Introduction The healthy heart is at its most efficient when preload is adequate while energy requirements escalate when ionotropy or heart rate are increased. We hypothesized that in vasoplegia, loss of preload (owing to dilation of capacitance veins) and compensatory rises in heart rate and contractility would compromise the efficiency of the heart. We speculated that this may be one factor impairing cardiac function in conditions of distributive shock such as sepsis and looked to model the effects. We used cardiac magnetic resonance imaging to capture changes in cardiac volumes and contractility and magnetic resonance spectroscopy to investigate changes in ATP metabolism within the myocardium.
Methods We recruited 8 healthy volunteers (mean age 41 years, range 28-62 years; mean BMI 22.7, range 18.5-24.5) and measured their baseline cardiac volumes and function, PCr/ATP ratio and Creatine Kinase first order rate constant (CKkf), using cardiac magnetic resonance imaging and magnetic resonance spectroscopy at 3 Tesla. At the same visit, they received a glyceryl trinitrate (GTN) infusion to induce vasoplegia and the measurements were repeated. We targeted GTN infusion rate to a fall in mean arterial pressure of 15mmHg.
Results See table 1. The GTN infusion brought about a fall in mean arterial pressure and a fall in LV end diastolic volume (indicating a reduction in preload) with expected compensatory rises in heart rate and ejection fraction. Cardiac output remained unchanged. Cardiac work (calculated as stroke volume x MAP x heart rate) fell.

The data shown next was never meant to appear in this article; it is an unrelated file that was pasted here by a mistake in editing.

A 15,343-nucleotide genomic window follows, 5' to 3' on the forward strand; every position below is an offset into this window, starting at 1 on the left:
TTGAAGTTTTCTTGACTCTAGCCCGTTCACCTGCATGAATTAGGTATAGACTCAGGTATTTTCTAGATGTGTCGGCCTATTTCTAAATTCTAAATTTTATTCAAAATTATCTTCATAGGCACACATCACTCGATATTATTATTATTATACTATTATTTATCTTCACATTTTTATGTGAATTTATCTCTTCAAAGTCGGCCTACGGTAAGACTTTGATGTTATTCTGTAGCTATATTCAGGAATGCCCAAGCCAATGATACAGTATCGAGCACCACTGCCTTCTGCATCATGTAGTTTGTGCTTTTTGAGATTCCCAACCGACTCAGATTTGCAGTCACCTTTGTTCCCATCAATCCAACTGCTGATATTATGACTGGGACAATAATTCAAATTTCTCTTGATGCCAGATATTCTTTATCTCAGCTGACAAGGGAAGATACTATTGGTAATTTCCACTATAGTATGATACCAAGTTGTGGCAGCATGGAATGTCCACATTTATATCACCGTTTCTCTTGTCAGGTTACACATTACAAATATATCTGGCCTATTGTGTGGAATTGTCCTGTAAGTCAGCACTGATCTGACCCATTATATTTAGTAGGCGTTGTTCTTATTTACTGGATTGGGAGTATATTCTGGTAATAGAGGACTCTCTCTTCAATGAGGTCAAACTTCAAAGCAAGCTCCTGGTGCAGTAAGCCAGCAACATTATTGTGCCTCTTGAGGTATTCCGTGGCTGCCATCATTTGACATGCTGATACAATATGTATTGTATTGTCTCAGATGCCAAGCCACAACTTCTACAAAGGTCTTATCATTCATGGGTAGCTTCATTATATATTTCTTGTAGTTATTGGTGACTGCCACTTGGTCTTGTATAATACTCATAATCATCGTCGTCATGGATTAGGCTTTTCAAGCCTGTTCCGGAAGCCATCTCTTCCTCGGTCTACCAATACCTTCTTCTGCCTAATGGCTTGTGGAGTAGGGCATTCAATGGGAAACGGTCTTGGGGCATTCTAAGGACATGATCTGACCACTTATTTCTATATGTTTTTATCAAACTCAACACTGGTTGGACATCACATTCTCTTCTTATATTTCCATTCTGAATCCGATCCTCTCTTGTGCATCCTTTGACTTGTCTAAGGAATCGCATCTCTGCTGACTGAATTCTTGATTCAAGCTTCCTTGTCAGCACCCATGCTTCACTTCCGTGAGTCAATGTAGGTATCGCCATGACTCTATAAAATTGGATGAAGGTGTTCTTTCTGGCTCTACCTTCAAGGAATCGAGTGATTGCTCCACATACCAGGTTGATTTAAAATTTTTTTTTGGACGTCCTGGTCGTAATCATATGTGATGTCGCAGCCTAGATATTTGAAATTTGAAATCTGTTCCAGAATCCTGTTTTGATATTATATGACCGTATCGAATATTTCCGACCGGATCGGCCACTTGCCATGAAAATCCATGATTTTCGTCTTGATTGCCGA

There was a fall in PCr/ATP ratio on GTN, while flux through creatine kinase (indicating rate of generation of ATP from Phosphocreatine) rose and the first order rate constant of the creatine kinase enzyme (CKkf , the rate limiting step in this process) rose by over 50%.
Conclusions The rise in CKkf and CK flux confirm the increased energy demand of the vasoplegic state. What is novel here is that we show a fall in PCr/ATP ratio: as ATP concentrations in the cell are strictly maintained, this suggests phosphocreatine pool depletion occurs when preload is lost and cardiac output is maintained by an increase in inotropy and chronotropy.
Progressive energetic depletion during high demand may give rise to contractile dysfunction over time as the heart is unable to keep up with increased requirements for ATP, which could be a mechanism of cardiac dysfunction during vasoplegia. We hypothesize this could be a contributing factor explaining cardiac dysfunction in sepsis and other conditions of distributive shock.
Conflict of Interest None
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